Official Outlook and Predictions for 2008

Discussion in 'Trading' started by cszulc, Dec 31, 2007.

  1. cszulc


    Time for your official 2008 predictions for the market. What do you think the Dow, S&P, and Nasdaq will end up year-end? It might be too early to decide, but, hey, just guess.

    I'm guessing we'll have a moderately higher year, maybe 6-7%. Not very bullish on the first quarter, and after we see the volatility come down after we receive official writedowns from banks, I think we'll do a little better. Tech will have a nice run, beating out the S&P and Nas.

    I think the S&P will be at 1575 (about a 7.4% return), Dow at 14250 (7.5%), Nasdaq at 2900 (about 9.5%).

    What do you think about 2008? Bullish, bearish, neutral, optimistic?
  2. Daal


    if the broad averages have a real rate of return in 08 I will be blown away, maybe NDX but I consider that a sector play
  3. This chart demonstrates my thoughts. Sorry, its a rough sketch.
  4. cd23


    I annotated your chart and also noted the volume for 2008 as well.

    I do not see your second leg as a possibility. I also feel the summer will be flat after two legs down (a small breather in between).

    Absence of commercial paper being rolled and the annuals coming in with the appropriate mark to markets (or models in worst cases) will deepen the initial drop off out of the H&S.

    The dominos started rolling about June 06. Superimpose housing sales, starts and inventory to see how the three graphs flow. Add in the credit card and employment conditions as the secondary industries shut down because they are no longer feeding housing. the financial sector which works on commissions has few sales alternatives for those no long working the turf.

    The quant era also ended about the time the housing inventory started building. This is an "establishment" that took a quarter century to install and build. Dismantling it is going to be hazardous duty pay for a lot of brass. There will be no novelty in "securitization" for quite a while. On the otherhand all the hedgies are facing the same way and the investors do have to get paid out if and when they realize they are in a dead end situation. ceck out the top 100. It will be a continuing combo of write downs and sovereign capital coming in and taking over the reigns to manage the infusions. Congress screwed up on this one. They did oil correctly by defusing China and the port operations got caught in time but they blew it on sovereign capital.

    Oh the fed debt. As the government runs out of takers (see recent auctions) turning over debt will lead to longer term debt packages and high frequency offerings.

    By the time summer ends, it will be fairly clear that the election is up for grabs and no one will be taking office until after the end of the year. Uncertainty drives the markets down.

    The last half of 2008 is where the present administration is going to pay a lot of dues. Iraq is going to be a lot more expensive to get out of and there is going to be a lot of increased continuing expenses for vets in many long term care requirements (including post trauma for unwounded, family therapy all over the place (See Ft Hood ramp up when it is announced) and care for all those involved in the evacuation).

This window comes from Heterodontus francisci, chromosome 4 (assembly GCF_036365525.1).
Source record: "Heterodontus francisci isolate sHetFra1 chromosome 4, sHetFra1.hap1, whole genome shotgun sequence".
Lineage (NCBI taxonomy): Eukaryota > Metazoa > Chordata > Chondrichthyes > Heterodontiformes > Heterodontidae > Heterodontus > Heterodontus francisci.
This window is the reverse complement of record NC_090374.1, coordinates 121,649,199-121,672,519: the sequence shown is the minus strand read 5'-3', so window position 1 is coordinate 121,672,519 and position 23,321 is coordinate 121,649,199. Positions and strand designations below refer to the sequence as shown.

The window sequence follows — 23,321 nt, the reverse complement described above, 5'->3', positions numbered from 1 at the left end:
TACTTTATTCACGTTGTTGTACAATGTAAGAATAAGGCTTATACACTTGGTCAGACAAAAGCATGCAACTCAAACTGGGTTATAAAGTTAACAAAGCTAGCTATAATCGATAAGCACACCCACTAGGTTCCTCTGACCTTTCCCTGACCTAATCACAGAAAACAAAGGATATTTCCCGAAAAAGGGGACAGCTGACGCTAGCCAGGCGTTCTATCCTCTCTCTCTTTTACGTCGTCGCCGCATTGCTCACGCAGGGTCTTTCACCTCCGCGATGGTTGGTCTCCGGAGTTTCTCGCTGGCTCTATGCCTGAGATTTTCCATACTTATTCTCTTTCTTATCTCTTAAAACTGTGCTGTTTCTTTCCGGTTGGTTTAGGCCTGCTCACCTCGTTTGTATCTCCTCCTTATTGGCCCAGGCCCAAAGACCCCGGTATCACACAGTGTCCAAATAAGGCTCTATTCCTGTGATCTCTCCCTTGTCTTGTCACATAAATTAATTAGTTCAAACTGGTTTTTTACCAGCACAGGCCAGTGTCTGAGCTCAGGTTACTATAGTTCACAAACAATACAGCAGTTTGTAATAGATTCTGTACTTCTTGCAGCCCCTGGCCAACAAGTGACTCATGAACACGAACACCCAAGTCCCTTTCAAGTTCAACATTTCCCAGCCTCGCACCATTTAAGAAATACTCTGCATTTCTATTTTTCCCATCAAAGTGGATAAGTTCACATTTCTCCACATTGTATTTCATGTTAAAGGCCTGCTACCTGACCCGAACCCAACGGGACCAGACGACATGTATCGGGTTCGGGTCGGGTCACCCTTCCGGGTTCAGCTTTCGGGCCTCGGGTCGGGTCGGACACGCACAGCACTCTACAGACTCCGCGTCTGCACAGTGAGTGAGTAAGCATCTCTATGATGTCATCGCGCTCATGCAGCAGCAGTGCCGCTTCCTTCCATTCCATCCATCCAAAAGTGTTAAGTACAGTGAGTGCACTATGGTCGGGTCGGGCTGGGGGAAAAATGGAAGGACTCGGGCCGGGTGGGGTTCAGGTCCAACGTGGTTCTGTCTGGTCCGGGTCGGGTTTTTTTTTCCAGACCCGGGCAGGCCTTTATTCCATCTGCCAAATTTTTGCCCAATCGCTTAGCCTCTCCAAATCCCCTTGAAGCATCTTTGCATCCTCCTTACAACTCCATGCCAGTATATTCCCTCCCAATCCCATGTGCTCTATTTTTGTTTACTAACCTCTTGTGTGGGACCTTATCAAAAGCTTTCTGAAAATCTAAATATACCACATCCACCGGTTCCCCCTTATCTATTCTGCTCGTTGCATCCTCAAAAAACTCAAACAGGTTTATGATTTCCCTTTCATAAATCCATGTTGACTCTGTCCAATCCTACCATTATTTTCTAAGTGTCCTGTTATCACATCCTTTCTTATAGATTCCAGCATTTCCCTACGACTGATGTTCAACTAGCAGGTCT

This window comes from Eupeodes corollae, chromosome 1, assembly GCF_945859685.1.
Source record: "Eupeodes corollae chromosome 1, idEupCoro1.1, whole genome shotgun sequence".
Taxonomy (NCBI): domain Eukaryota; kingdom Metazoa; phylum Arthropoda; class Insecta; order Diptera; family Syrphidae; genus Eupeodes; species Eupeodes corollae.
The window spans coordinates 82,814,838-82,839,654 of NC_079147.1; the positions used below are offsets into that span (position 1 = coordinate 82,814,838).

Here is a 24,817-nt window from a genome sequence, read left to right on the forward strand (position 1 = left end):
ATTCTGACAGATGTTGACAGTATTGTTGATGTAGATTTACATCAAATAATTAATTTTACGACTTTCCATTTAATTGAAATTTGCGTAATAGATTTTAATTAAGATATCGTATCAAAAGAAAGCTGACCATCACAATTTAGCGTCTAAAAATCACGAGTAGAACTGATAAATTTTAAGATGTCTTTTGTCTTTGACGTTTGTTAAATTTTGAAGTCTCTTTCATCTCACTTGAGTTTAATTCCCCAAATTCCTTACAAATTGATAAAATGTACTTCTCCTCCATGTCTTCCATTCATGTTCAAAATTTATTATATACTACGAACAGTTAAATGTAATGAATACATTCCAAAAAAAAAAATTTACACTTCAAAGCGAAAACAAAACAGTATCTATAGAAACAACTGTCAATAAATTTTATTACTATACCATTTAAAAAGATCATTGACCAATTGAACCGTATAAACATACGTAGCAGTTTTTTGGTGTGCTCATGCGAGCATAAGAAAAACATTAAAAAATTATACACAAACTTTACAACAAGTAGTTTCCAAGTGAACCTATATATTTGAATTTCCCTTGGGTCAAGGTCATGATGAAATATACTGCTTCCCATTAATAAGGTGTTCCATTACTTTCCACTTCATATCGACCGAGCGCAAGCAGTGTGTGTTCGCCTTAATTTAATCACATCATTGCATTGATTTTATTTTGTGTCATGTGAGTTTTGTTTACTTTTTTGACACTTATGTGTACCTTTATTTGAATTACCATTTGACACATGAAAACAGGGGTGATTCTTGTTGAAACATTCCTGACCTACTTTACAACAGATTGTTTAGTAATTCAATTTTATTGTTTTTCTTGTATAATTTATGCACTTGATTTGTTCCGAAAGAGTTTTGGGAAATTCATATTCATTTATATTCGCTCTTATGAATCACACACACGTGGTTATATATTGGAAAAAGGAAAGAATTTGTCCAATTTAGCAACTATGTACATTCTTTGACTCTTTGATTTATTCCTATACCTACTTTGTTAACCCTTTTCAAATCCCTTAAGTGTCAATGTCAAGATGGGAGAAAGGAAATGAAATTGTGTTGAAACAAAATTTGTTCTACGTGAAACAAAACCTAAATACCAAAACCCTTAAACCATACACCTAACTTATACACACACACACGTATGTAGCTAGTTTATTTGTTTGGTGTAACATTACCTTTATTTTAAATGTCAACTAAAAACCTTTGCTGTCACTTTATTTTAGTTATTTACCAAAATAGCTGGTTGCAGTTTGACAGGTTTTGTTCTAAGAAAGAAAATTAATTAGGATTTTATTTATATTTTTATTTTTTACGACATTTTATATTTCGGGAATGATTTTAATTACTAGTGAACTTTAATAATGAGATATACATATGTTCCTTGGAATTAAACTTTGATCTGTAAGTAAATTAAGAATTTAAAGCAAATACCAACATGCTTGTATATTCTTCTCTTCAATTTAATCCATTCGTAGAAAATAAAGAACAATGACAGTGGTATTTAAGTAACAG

Health care, education and SS are going to take a lot of heat as well. Ivy league endowments are going to have to play by the 501 (c) (3) rules starting sometime soon as well. Investing is going to be one tough cookie for them.
  5. I did a little modification to the spy chart. I took out all the indicators, all the moving averages and just made it a raw chart without any markers or volume.

    Anyone who has been trading for a while knows what comes next. We all have been there.

    This looks like to me that the price has topped and its going to come back down. I believe the downtrend might take some time, a year, perhaps 2 or 3.

    I remember 2001 and 2002. Neither of those years were particularly happy years for the finance world or the traders except if you were a bear.

    This time around Im going to be a bear and ride 'er back down. Im all set....ready, go.
  6. pneuma


    I think it will be another wonderful year to post profits - abet through the short rather than the long.

    Much the same as 01-02 I would predict.

  7. Here is my last post for 2007.

    This is how 2007 ended with the majority of stocks making new lows (by a wide margin) and declining volume beating advancing.

    Notice how a lot of traders have suddenly disappeared from the board. No more partying at the trading desks like last year. Utter and total silence on elitefader.

    Where are ye elitefader?

  8. set up a new thread with a poll. SP500 2008 will Close above 1600, below 1200 , etc.

    Don't really care about opinions on ET. Most of it is nonesense. However would like to know what the collective herd mentality is thinking.
  9. cd23


    The EOP just announced that Bush is going to meet with his financial advisors for the first time in his admin.

    He is scheduled to speak 07JAN08 and 28Jan08, fortunately I am leaving the US on the 8th and returning on the See thread in the WSJ or economics forum.

    My chart was a little too conservative. Tug it down a little bit. The 2nd was a nice beginning on the way down.
  10. ehorn


    While I generally agree with this projection, I am curious, with ever increasing monetary expansion (ongoing reflation in US and globally), where do you anticipate all the excesses in liquidity will go?

    Do you feel liquidity will continue flowing into... things (i.e. commodities, tangible assets, etc...)? and/or will investors see equities as a psuedo tangible asset?

    I know personally, in a stag, leading to hyper-inflationary environment (which, based on an Austrian view, I feel we are in), I would rather own "things" as opposed to promises.

    Any thoughts appreciated.
    #10     Jan 5, 2008